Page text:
water quality, water softness
    physical characteristics
    chemical use inventories
    meteorologic data
  2. Test risk hypotheses developed from retrospective analyses and fill in data gaps by site assessment and characterization during ongoing AVM outbreaks. Collect additional data as needed; measure water characteristics during AVM outbreaks and conduct microbial surveys.

D. Communicate findings to date as soon as possible.

  1. Increase communication about ongoing AVM investigations with other federal agencies, including CDC, USDA, EPA.
  2. Publish preliminary sentinel findings immediately as a short note to alert biologists, managers, and others to the site specificity of AVM and the short time of onset.
  3. Consider writing a short communication in an international outlet such as Lancet or Science, describing the disease, calling for similar reports, and addressing the potential human health risk; panel may consider submitting this as a group.
  4. Consider describing AVM in a special symposium at the Society of Toxicology annual meeting.

E. Formally invite the workshop participants to serve as a technical advisory panel on AVM; consider including expertise in epidemiology, limnology, algal toxins, statistics and public health (risk assessment).

Actions to be taken as a result of the workshop:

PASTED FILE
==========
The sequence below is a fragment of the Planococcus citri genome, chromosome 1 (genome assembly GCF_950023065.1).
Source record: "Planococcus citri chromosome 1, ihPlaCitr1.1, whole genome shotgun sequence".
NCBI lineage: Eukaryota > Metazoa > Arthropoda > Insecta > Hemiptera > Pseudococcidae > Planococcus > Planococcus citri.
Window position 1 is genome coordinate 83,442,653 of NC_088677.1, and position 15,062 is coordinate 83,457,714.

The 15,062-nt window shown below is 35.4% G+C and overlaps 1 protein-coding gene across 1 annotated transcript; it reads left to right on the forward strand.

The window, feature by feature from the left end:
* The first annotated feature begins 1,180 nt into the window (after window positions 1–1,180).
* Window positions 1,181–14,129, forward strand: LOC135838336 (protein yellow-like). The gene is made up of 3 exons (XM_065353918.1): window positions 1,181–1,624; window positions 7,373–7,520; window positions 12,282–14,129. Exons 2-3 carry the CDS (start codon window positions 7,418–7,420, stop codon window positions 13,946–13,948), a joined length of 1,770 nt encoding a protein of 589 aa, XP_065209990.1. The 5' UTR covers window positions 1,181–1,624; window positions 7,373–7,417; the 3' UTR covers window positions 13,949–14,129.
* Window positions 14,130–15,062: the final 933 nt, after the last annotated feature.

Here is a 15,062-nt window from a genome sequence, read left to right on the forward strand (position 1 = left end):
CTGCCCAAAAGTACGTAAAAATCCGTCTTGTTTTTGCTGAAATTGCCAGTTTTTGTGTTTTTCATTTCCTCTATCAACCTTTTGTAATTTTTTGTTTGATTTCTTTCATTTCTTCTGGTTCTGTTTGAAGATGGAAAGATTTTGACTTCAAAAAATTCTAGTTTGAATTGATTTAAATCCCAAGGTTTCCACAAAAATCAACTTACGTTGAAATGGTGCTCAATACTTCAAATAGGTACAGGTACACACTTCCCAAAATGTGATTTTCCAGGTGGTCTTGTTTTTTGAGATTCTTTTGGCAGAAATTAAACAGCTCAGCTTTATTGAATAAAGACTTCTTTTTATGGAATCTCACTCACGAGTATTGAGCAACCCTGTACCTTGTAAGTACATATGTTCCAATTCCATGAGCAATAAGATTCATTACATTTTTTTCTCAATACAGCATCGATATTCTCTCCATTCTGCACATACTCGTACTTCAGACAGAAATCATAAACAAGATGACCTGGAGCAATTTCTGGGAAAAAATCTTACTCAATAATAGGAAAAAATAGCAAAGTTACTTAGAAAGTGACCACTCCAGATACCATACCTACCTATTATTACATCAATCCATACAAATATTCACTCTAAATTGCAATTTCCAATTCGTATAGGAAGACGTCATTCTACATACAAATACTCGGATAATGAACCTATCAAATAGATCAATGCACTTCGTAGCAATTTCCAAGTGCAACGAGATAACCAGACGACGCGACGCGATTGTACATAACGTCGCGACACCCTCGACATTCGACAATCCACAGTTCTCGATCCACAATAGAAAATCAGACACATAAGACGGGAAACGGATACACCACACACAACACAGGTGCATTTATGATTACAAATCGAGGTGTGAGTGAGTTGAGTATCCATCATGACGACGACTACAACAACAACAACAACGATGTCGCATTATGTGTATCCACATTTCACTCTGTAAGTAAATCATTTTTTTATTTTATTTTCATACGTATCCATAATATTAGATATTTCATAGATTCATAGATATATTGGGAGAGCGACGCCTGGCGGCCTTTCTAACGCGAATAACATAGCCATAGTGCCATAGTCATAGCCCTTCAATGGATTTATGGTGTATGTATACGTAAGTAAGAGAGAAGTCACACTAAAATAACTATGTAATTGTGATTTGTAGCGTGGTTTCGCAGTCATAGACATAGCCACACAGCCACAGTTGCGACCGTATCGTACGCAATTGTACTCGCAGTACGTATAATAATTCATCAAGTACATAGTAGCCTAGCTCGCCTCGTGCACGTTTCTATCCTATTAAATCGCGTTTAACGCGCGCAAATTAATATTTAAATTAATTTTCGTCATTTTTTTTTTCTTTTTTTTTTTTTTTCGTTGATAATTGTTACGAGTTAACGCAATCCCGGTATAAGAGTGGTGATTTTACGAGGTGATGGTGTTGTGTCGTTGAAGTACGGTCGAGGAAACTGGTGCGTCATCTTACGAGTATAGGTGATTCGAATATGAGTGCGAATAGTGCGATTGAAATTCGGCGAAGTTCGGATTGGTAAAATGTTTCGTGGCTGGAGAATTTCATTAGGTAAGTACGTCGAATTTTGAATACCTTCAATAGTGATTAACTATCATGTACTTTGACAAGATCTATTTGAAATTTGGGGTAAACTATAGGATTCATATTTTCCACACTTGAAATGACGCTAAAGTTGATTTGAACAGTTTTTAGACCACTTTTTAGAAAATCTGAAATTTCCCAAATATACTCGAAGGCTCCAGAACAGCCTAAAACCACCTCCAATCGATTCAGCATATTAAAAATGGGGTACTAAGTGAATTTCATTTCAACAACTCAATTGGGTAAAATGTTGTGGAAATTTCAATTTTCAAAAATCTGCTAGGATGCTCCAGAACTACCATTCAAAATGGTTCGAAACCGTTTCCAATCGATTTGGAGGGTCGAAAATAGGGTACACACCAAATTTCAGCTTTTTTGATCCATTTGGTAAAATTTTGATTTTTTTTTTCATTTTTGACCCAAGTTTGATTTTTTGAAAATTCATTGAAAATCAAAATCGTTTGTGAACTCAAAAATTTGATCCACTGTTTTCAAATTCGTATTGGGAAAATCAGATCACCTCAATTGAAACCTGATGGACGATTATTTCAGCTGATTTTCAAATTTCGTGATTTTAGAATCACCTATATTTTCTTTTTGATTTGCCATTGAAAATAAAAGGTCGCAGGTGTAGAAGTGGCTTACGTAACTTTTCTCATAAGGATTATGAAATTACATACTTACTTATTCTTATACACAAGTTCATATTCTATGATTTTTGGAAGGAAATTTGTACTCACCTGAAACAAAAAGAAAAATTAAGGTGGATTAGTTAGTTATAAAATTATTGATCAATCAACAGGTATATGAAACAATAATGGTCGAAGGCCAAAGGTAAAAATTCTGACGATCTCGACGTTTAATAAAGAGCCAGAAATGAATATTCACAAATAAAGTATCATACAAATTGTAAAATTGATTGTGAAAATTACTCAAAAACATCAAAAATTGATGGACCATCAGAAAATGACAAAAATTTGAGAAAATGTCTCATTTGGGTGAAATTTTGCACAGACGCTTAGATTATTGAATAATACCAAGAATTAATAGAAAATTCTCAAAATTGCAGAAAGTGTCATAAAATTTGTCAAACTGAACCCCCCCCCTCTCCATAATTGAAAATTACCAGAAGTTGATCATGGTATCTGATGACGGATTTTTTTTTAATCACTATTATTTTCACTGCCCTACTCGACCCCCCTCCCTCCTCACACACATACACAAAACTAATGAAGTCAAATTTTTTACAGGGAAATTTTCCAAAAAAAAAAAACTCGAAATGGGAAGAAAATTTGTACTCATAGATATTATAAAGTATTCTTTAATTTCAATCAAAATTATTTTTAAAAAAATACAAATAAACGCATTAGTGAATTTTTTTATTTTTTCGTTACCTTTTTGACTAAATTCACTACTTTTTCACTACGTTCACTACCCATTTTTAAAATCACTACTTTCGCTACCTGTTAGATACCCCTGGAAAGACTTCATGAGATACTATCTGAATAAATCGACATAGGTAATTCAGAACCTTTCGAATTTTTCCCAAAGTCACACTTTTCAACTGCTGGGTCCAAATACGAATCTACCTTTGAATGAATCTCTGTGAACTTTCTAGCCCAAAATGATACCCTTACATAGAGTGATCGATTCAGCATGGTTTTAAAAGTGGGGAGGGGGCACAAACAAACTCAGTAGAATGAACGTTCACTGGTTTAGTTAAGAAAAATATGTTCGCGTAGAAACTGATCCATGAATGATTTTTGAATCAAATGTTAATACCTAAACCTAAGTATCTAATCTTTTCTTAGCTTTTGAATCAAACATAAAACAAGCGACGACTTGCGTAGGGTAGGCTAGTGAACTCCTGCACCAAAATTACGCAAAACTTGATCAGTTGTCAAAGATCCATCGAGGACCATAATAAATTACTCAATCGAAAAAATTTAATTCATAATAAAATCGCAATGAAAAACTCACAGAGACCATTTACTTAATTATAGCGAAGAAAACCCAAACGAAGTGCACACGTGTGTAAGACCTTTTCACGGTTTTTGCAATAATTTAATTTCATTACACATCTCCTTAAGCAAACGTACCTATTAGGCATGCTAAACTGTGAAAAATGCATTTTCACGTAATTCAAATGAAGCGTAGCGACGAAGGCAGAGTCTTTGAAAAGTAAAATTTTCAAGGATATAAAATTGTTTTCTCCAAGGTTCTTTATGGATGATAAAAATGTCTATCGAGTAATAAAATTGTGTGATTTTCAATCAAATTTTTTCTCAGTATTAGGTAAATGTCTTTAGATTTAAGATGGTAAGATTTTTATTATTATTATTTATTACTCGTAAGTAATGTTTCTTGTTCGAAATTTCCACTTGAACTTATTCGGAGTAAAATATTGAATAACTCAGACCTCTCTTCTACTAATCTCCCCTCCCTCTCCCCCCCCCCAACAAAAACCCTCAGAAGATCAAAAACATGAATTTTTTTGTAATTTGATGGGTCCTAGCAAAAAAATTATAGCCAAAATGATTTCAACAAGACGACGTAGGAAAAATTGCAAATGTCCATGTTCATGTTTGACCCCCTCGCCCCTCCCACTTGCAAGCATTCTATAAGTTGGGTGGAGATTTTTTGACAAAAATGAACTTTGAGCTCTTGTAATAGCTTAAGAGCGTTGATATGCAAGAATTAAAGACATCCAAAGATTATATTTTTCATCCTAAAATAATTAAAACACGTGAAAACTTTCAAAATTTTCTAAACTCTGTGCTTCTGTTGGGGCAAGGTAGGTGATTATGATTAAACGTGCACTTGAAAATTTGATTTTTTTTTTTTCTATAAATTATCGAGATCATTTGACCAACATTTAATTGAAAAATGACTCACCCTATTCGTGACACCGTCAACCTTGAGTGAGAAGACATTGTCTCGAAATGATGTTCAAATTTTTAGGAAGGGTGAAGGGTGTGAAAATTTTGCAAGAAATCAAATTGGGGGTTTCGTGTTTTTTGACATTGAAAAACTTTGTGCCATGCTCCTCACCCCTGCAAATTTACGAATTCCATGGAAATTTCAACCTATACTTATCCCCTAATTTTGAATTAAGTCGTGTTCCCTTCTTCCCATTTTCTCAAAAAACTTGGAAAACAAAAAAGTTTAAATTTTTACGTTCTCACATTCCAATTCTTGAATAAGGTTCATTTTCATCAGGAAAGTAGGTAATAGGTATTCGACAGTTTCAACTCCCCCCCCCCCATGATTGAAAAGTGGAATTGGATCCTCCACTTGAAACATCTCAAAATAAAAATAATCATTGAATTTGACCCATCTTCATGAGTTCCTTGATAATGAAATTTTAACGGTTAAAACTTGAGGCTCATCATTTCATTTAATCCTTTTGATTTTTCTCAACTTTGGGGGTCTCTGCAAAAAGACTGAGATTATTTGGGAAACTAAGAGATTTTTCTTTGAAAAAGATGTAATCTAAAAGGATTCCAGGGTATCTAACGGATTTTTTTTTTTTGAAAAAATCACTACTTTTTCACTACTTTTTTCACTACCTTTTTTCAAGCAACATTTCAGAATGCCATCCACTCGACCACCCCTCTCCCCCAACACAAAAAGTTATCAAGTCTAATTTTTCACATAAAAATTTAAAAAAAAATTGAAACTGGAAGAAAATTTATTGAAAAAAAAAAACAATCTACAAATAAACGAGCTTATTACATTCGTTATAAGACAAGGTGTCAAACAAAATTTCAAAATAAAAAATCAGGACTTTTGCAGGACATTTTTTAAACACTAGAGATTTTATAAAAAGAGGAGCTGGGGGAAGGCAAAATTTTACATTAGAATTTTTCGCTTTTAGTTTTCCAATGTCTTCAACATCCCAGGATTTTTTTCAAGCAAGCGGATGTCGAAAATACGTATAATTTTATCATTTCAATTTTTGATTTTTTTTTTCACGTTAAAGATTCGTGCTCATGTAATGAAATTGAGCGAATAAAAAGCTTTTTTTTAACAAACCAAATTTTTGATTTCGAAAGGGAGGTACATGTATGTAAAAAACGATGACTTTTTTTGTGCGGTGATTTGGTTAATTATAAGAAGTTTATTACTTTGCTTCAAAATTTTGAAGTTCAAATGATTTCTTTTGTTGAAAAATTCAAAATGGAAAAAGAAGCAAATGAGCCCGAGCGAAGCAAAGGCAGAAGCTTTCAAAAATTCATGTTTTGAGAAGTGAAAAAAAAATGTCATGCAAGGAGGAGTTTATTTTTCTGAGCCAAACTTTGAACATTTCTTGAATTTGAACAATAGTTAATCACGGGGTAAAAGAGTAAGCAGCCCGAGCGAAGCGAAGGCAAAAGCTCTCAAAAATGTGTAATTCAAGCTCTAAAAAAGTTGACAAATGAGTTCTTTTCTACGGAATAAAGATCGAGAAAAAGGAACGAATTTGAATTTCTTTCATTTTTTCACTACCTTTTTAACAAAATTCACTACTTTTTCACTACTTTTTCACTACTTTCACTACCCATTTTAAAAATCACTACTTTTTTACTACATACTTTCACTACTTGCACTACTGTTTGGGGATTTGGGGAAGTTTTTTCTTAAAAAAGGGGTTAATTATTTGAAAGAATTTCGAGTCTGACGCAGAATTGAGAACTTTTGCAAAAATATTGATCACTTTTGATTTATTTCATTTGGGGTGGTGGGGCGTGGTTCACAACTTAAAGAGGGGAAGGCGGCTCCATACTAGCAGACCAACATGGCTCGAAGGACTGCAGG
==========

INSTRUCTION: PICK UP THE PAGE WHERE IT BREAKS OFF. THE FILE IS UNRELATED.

NWHC will take immediate action on several of the suggestions and recommendations that resulted from the workshop.

A. A sentinel study has just begun on Woodlake, NC and will be expanded. Fish will be sampled biweekly and examined for brain lesions, and attempts will also be made to collect mammals opportunistically. Core body temperature and PCV's will be measured in affected birds, in addition to other blood parameters currently being measured, and a sample of all tissues will be collected and fixed upon necropsy, including GI contents for later identification of food items. A sample of affected coots will be anesthetized and then perfused with fixative for light and electron microscopy; cerebrospinal fluid will be collected from these birds prior to perfusion. Water samples will be collected periodically to survey algae populations and various water characteristics will be measured weekly.

B. Feeding studies in mallards removed from the site will also begin soon as previously planned to partition possible sources of exposure. Food items and water will be collected from Woodlake during AVM outbreaks, transported to North Carolina State University, and administered to mallards
held in pens. The mallards will be observed for signs of disease; sick birds will be euthanized and brains will be collected for histologic examination. After 7-10 days of exposure, all birds, including apparently healthy birds, will be euthanized and their brains collected for histologic examination.

C. Experiments are being planned to feed livers and GI contents from affected birds to mice and ducklings (in collaboration with FWS and SCWDS) to identify an appropriate laboratory animal model, and these studies will begin as soon as possible. Triethyl tin will be used as a positive control as it has been show